The atmosphere: the land of les maquis
Unfortunately we hit Ouagadougou on a national holiday, fortunately it was Saturday. That means- as soon as we saw the city lights, we could already feel the capital’s vibe. That city rocks! The maquis, cozy restaurants serving small selection of food (usually spaghetti, omelettes, tô or rice, sandwiches) and beverages on basically every corner. Maybe on every meter. The 50% of Burkinabés who are not muslim love beer. They have their own, Brakina, and I’m not gonna comment on the taste. These people love coffee as well, it felt like there was a whole coffee culture going on in the country. Typically you can choose between espresso, nescafé or a black tea. Accompanied with the sandwich omelette, you have a great breakfast together with the fellow locals. Screw fancy hipster bistros with their vegan breakfast menu, this is the real breakfast experience! But back to the story. We arrived around midnight and all the maquis were just bustling with life. There are also many places for dancing and at it just feels like that this city never sleeps. Arriving late in the night hungry as hell and wondering where to eat? Don’t worry, just go to Matata, the area with all the clubs and bars, go to one of the food stands where you basically sit around the open kitchen on bar chairs watching the young cook preparing your spaghetti and omelette with African flair and fairness right in front of you. So far so good Burkina!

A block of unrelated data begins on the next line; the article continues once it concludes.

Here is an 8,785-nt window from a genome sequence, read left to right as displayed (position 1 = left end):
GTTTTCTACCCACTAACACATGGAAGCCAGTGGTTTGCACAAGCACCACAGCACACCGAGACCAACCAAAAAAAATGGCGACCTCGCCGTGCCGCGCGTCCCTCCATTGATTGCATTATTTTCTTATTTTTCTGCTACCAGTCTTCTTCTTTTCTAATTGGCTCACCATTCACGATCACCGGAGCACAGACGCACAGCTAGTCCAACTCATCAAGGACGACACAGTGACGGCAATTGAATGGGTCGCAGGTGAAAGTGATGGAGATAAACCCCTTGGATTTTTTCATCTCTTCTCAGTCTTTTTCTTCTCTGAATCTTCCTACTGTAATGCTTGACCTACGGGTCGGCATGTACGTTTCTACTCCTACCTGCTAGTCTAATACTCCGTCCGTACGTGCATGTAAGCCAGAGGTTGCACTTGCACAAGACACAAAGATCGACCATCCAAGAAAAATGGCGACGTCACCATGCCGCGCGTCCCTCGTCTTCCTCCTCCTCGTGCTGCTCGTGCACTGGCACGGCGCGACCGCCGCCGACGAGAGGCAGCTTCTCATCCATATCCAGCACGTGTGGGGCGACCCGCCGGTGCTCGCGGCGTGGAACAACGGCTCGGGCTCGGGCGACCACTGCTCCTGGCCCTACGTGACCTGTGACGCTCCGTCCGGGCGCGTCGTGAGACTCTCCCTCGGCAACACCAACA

Burkina is known to movie lovers thanks to the FESPACO festival, the African version of Cannes film festival. We went to see a movie to the Ciné Burkina, , one of the locations where the festival is held, to see the african settings of such event. Definitely recommended by the way, I guarantee you will go back in time once you enter the cinema space-in a nice way though! We saw an Ivorian romantic comedy that day and it was…well, pretty much how you would imagine that it could be. Let’s say that it was a unique experience.
The people: Africa at its best